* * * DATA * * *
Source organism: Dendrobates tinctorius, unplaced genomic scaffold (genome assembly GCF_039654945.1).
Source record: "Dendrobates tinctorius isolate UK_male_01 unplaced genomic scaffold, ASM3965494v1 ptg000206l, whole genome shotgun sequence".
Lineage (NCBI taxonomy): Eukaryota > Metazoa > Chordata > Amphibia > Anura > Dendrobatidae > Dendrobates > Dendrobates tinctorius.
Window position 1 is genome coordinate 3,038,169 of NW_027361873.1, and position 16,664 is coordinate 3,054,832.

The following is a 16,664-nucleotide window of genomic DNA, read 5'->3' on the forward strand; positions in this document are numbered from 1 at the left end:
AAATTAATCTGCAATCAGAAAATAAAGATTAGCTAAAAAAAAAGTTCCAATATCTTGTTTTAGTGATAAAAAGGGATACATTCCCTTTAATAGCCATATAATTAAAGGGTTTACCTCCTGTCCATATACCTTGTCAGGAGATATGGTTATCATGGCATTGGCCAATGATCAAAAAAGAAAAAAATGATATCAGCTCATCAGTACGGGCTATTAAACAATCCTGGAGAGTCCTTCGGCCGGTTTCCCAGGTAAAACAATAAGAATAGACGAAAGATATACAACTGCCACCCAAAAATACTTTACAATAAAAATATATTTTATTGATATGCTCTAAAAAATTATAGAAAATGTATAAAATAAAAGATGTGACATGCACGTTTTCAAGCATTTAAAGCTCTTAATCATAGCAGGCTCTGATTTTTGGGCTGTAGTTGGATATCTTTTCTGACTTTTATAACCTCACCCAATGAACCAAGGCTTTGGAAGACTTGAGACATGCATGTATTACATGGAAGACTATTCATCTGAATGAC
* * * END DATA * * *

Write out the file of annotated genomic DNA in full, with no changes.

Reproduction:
Source organism: Dendrobates tinctorius, unplaced genomic scaffold (genome assembly GCF_039654945.1).
Source record: "Dendrobates tinctorius isolate UK_male_01 unplaced genomic scaffold, ASM3965494v1 ptg000206l, whole genome shotgun sequence".
Lineage (NCBI taxonomy): Eukaryota > Metazoa > Chordata > Amphibia > Anura > Dendrobatidae > Dendrobates > Dendrobates tinctorius.
Window position 1 is genome coordinate 3,038,169 of NW_027361873.1, and position 16,664 is coordinate 3,054,832.

The following is a 16,664-nucleotide window of genomic DNA, read 5'->3' on the forward strand; positions in this document are numbered from 1 at the left end:
AAATTAATCTGCAATCAGAAAATAAAGATTAGCTAAAAAAAAAGTTCCAATATCTTGTTTTAGTGATAAAAAGGGATACATTCCCTTTAATAGCCATATAATTAAAGGGTTTACCTCCTGTCCATATACCTTGTCAGGAGATATGGTTATCATGGCATTGGCCAATGATCAAAAAAGAAAAAAATGATATCAGCTCATCAGTACGGGCTATTAAACAATCCTGGAGAGTCCTTCGGCCGGTTTCCCAGGTAAAACAATAAGAATAGACGAAAGATATACAACTGCCACCCAAAAATACTTTACAATAAAAATATATTTTATTGATATGCTCTAAAAAATTATAGAAAATGTATAAAATAAAAGATGTGACATGCACGTTTTCAAGCATTTAAAGCTCTTAATCATAGCAGGCTCTGATTTTTGGGCTGTAGTTGGATATCTTTTCTGACTTTTATAACCTCACCCAATGAACCAAGGCTTTGGAAGACTTGAGACATGCATGTATTACATGGAAGACTATTCATCTGAATGAC